The Nazis’ plan for the Jews wasn’t clear at first, but signs and photos show the ominous trends: Jews are barred from using public transportation and from attending schools. They are eventually forced into a bricked-up ghetto.
By 1941, the Nazis’ “final solution” for the Jews evolved into mass murder, and the Krakow ghetto was liquidated in 1943.
Museum tableaux show poignant scenes of everyday life in the ghetto. The visitor hears the growls of German shepherds as SS patrols march nearby. Letters written by small children – including 8-year-old Roman Polanski – describe the barbed wire, the hunger and the fear.
Szczygielska, the Polish teacher, said she was especially struck by a display of the ghetto room in which four Jewish families lived – and a letter from a young girl who complains there’s no privacy at all.
“All the time she can hear somebody speaking, which was wonderfully evoked by subdued sounds of people’s conversations,” Szczygielska said.
Part of the exhibition is dedicated to Schindler and the fate of the Jews he employed.
The Nazi party member and German intelligence officer arrived in Krakow in 1939, taking over the enamelware factory set up by a group of Jewish businessmen in 1937.
Although Schindler was a party member, he was appalled by the Nazis’ treatment of the Jews, according to novelist Thomas Keneally, whose 1982 book “Schindler’s Ark” won the Booker Prize and was the basis for Spielberg’s movie.
Schindler hired Jews from the ghetto located near his factory. When the Germans destroyed the ghetto, moving survivors to the Plaszow concentration camp, Schindler convinced authorities to let him open a branch of the camp in his factory.
There, he fed people well and tried – through bribery and diplomacy – to protect them from the Nazis’ worst brutality. He also added an armaments division to support his claim that his workers were essential for the war effort.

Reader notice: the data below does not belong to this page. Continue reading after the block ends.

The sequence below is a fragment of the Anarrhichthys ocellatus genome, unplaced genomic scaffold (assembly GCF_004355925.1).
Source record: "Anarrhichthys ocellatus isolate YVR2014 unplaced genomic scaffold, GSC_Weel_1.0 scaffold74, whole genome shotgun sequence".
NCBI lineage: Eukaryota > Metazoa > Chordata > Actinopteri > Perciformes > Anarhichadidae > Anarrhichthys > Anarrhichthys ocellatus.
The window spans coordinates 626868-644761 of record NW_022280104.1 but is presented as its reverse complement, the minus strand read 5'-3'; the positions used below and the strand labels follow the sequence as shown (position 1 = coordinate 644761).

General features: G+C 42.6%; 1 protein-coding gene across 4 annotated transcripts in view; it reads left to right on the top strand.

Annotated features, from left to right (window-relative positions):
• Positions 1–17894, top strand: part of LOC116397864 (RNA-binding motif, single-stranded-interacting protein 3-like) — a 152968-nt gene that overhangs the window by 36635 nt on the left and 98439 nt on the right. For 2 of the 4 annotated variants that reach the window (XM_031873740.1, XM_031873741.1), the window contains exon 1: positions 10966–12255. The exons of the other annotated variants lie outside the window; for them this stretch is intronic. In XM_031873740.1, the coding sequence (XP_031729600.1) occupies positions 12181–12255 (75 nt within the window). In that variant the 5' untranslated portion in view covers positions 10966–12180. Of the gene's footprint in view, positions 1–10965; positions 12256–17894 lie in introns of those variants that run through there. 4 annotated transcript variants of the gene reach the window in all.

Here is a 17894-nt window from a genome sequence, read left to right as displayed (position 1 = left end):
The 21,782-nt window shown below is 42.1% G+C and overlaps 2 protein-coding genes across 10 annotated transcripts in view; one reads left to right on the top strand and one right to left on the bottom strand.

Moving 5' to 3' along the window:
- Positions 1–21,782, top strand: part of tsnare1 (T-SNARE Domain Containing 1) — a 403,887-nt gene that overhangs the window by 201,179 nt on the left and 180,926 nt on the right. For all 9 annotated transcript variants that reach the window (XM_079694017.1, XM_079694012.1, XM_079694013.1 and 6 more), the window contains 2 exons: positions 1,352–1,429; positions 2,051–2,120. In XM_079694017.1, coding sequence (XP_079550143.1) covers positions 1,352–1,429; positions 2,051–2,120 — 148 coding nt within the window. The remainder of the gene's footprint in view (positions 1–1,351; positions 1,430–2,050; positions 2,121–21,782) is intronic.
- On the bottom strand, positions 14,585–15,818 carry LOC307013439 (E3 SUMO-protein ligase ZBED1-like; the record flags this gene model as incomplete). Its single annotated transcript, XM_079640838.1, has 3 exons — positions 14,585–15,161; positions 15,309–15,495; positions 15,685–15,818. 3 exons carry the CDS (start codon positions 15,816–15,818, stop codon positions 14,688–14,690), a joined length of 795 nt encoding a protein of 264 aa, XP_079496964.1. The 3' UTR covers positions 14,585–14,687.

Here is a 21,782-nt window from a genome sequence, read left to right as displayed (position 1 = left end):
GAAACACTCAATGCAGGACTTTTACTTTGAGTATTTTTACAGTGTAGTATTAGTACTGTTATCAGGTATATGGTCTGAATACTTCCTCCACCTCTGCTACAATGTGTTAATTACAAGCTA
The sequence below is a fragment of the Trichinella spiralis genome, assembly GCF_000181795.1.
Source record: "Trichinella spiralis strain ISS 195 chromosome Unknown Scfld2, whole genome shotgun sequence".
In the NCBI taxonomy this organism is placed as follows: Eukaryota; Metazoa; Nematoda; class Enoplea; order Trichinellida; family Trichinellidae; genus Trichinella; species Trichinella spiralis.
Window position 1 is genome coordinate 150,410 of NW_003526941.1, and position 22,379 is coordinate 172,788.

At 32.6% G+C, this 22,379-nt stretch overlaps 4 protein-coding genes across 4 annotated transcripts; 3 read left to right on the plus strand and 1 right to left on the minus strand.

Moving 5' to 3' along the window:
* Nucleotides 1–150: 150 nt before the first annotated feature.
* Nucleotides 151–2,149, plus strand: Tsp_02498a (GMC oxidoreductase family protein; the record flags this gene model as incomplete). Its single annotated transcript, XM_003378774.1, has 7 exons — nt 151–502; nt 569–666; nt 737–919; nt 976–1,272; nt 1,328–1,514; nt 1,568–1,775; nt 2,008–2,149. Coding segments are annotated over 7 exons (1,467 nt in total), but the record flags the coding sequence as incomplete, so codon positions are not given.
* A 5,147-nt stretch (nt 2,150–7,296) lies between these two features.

Some of the workers’ moving stories of survival – and their gratitude for Schindler’s bravery – are told in videotaped accounts at the museum, where visitors can also see Schindler’s office, hung with a huge wall map of Europe with German place names.
The identities of the Jews that Schindler protected are inscribed in a pile of the utensils produced by the factory.
As the Soviet Army advanced toward Krakow in 1944, Schindler got permission to relocate his factory to the town of Brunnlitz in Bohemia. His assistants drew up several versions of a list of Jewish prisoners needed to work in the new factory – a lifeline that became known as “Schindler’s list.”
About 1,200 Jews were liberated from Schindler’s Brunnlitz factory by the Soviets on May 8, 1945.
After the war, Schindler and his wife Emilie migrated to Argentina, where they separated in 1957. Schindler returned to Germany alone.
In 1962, the Israeli Holocaust group Yad Vashem awarded Schindler its “Righteous Among the Nations” honor for his role in saving Jews. The award, according to Keneally, is based “on an ancient tribal assumption that in the mass of Gentiles, the God of Israel would always provide a leavening of just men.”
When the award was reported in the German press, Schindler was hissed on the streets of Frankfurt. After one 1963 incident, he was fined by a Frankfurt judge for slugging a German factory worker who accosted Schindler on the street, accusing him of being a “Jew kisser,” according to Keneally’s book.
Many of the Jews who owed their lives to Schindler continued to lobby the German government to reward his wartime heroism. German Chancellor Konrad Adenauer awarded him the Cross of Merit in 1966; three years later, he was granted a German pension.
After Schindler’s death in 1974, his body was buried in Jerusalem’s Catholic cemetery, a wish he’d declared in his final will.
In 1993, the U.S. Holocaust Museum presented its Medal of Remembrance to Schindler – a rare honor for extraordinary deeds during the Holocaust.